Ever think to yourself, “They’ve got all the luck”? It’s just their luck that an equally skilled or talented person gets that dream job you always wanted. Or those who find the love of their life are often chalked up to being “lucky in love.” Well, it turns out that luck may be more scientific than superstition. In a ten-year study by Richard Wiseman, experiments showed the nature of luck, and the study revealed that, to a large extent, people make their own good and bad fortune. The results also showed that it is possible to cultivate the amount of luck that people may encounter.
“Lucky people are often convinced that these opportunities are the result of pure chance…But …these seemingly chance opportunities are the result of lucky people’s psychological makeup. . . . Luck is believing you’re lucky.”
This is not to be confused with luck at the gambling table or the slot machines. That is a matter of odds and mathematical statistics. And even in those scenarios, professional gamblers master the ability to calculate those odds and play games of chance with great skill, not superstition.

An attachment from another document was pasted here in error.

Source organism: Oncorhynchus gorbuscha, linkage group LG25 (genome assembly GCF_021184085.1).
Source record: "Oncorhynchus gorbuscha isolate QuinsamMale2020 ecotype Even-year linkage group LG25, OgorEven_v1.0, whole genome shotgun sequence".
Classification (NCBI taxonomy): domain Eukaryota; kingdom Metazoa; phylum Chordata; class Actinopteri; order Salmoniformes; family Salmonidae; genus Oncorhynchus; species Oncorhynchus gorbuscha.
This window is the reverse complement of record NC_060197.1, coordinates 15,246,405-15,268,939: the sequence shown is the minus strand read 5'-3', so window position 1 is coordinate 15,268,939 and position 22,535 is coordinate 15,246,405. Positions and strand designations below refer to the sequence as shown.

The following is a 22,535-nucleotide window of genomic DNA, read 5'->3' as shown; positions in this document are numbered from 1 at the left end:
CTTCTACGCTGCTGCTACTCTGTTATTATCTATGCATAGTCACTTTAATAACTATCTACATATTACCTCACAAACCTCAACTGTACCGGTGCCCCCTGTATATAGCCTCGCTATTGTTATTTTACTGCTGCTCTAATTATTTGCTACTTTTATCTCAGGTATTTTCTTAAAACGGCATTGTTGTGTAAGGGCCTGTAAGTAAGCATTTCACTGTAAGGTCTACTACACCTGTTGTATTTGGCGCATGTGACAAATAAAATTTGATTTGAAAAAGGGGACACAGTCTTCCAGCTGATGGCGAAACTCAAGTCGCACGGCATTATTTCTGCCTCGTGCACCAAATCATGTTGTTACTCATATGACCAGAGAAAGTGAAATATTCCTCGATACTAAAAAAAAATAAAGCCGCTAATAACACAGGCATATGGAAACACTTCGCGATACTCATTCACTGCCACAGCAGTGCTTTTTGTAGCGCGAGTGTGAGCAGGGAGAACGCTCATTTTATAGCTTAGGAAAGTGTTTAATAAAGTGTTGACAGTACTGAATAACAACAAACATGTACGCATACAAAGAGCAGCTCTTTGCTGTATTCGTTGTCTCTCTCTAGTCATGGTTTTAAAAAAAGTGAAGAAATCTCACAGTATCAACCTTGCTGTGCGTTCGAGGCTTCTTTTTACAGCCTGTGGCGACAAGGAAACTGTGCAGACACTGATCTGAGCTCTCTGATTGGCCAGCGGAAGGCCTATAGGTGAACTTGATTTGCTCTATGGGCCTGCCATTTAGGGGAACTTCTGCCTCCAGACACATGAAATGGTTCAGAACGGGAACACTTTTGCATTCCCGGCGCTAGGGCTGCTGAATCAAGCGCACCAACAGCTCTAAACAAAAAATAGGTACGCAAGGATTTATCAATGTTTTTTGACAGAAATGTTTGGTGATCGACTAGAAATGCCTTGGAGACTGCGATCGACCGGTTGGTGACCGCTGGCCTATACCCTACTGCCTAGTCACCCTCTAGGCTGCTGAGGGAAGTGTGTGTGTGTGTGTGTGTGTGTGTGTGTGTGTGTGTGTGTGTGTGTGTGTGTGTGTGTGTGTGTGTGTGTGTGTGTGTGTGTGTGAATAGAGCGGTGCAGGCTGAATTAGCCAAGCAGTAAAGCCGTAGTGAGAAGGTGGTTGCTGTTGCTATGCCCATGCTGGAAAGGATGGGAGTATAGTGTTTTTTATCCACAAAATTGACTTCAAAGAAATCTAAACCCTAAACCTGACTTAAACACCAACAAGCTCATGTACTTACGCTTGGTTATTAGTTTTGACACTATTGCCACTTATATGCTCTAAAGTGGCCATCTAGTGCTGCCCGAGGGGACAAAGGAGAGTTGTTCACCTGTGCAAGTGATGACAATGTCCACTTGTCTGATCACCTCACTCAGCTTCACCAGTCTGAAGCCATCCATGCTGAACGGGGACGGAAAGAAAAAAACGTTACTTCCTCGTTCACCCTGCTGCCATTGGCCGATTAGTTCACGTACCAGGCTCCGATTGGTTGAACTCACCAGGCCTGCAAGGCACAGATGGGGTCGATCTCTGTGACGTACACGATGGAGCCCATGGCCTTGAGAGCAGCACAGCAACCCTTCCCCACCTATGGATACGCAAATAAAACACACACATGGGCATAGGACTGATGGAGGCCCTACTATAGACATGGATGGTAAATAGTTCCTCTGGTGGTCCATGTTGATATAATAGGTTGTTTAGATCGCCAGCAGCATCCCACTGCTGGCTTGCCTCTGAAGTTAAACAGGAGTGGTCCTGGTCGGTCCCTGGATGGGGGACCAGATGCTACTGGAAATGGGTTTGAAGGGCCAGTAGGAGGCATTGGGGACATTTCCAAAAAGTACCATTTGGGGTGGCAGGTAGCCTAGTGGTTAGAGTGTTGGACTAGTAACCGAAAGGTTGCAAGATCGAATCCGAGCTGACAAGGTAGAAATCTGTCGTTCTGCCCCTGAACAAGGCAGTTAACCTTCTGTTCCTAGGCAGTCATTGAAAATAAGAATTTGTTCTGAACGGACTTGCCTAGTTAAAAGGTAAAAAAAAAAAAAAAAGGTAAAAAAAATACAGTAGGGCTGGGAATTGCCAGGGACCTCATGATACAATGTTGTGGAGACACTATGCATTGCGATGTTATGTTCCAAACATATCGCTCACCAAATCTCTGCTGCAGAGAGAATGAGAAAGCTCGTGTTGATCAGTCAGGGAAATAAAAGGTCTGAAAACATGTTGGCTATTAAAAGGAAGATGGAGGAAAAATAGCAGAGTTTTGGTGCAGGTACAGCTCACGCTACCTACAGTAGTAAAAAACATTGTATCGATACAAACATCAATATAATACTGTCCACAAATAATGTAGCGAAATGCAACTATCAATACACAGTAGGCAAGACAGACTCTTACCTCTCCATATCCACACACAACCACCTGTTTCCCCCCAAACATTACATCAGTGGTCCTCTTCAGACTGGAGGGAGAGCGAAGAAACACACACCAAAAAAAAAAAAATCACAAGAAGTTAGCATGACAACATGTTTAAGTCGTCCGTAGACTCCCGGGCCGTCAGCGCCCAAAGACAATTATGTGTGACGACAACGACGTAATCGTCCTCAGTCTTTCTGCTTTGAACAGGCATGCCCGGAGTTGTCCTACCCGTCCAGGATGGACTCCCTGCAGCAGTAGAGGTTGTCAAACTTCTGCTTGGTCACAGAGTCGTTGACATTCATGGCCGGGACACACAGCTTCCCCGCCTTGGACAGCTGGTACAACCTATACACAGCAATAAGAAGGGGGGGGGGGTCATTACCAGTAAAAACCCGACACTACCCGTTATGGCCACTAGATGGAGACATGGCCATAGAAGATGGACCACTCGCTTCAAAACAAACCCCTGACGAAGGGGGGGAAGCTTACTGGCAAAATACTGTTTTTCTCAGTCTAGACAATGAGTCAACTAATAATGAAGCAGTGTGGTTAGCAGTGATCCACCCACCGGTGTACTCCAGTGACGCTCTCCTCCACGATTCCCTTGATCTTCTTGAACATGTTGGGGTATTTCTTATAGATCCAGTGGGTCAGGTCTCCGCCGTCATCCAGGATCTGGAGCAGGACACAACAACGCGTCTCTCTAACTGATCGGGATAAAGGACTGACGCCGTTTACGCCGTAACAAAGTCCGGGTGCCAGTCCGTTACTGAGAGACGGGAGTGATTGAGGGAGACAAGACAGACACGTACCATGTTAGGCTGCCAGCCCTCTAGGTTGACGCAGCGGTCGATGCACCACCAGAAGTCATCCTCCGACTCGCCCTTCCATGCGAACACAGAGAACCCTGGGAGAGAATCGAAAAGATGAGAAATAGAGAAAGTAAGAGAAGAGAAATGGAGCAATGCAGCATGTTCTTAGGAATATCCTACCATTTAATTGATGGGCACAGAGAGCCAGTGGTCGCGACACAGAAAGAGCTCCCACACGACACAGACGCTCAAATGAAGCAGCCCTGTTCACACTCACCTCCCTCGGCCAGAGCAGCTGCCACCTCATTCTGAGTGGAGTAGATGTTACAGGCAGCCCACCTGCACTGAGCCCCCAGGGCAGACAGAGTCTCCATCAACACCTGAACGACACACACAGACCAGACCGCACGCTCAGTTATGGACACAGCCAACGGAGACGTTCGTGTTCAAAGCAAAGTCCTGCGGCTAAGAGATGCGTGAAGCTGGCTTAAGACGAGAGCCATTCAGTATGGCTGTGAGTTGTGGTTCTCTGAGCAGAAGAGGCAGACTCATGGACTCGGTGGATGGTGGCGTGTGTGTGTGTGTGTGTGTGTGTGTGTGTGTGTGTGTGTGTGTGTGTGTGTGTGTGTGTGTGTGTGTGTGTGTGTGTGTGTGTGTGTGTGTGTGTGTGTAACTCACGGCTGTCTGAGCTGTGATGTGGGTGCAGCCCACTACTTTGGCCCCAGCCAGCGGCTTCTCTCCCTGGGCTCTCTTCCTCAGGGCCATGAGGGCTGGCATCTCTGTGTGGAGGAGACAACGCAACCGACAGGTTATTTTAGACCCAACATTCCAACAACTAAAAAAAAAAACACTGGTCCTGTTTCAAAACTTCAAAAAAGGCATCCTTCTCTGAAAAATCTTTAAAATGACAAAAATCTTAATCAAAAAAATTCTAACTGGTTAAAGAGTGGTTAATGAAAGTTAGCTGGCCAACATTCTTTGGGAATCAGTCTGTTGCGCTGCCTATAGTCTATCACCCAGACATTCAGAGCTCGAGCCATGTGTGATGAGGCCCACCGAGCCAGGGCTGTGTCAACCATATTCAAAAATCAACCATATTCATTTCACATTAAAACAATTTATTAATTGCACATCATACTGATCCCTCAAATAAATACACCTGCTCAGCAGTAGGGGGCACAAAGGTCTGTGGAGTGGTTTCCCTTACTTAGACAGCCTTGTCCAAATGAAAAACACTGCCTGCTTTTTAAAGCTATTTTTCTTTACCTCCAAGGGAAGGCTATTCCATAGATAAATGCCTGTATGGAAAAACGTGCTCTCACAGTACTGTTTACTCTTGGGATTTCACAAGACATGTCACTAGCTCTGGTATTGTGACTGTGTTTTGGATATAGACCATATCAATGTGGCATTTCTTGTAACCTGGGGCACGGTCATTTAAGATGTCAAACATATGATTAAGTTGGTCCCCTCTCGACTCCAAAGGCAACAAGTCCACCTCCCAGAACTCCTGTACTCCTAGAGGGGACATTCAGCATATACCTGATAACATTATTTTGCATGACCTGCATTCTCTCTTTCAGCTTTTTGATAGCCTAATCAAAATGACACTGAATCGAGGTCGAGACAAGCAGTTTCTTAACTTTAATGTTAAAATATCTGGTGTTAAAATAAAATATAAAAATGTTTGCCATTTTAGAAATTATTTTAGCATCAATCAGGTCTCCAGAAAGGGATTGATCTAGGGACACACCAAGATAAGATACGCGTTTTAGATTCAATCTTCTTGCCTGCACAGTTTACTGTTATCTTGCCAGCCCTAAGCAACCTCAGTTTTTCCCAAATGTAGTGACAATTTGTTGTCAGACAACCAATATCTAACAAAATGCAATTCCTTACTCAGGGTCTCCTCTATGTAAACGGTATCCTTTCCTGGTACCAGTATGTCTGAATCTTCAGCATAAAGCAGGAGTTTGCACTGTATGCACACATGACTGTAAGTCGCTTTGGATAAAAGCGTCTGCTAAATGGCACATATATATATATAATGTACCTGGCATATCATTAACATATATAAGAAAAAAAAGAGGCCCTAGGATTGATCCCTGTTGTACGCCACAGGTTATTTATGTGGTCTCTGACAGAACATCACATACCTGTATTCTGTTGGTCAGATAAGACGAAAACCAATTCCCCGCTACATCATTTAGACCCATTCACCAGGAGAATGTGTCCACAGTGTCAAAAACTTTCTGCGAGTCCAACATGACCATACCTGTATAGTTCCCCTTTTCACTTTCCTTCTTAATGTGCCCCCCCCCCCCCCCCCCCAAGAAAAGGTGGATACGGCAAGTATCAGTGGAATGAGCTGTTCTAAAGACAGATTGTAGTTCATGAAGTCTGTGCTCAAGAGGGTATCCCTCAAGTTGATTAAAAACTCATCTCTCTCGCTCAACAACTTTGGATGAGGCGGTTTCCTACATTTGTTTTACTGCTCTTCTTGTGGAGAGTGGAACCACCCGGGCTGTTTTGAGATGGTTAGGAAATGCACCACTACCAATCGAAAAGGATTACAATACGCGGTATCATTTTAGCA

Wiseman started out as a stage magician. He realized that the art of magic relies more on psychology than trickery. The true secret behind magic lies in clever psychological techniques that exploit limitations in the way our brains work. Visual illusions occur when there is a mismatch between our perceptual experience and the true state of reality. So, unless we are paying close attention to something, we simply won’t see it.
In one experiment Wiseman gave people who described themselves as lucky or unlucky a newspaper and asked them to look through it and tell him how many photographs were inside. On average, the unlucky people took about two minutes to count the photographs, whereas the lucky people took just seconds. Why? Because the second page of the newspaper contained a message the size of a half page, in bold type, saying, “Stop counting — There are 43 photographs in this newspaper.” It was staring everyone straight in the face, yet the unlucky people missed it, and the lucky people tended to spot it. He then placed a second large message halfway through the newspaper. That one said: “Stop counting, tell the experimenter you have seen this, and win $250.” Again, the unlucky people missed the opportunity because they were still too busy…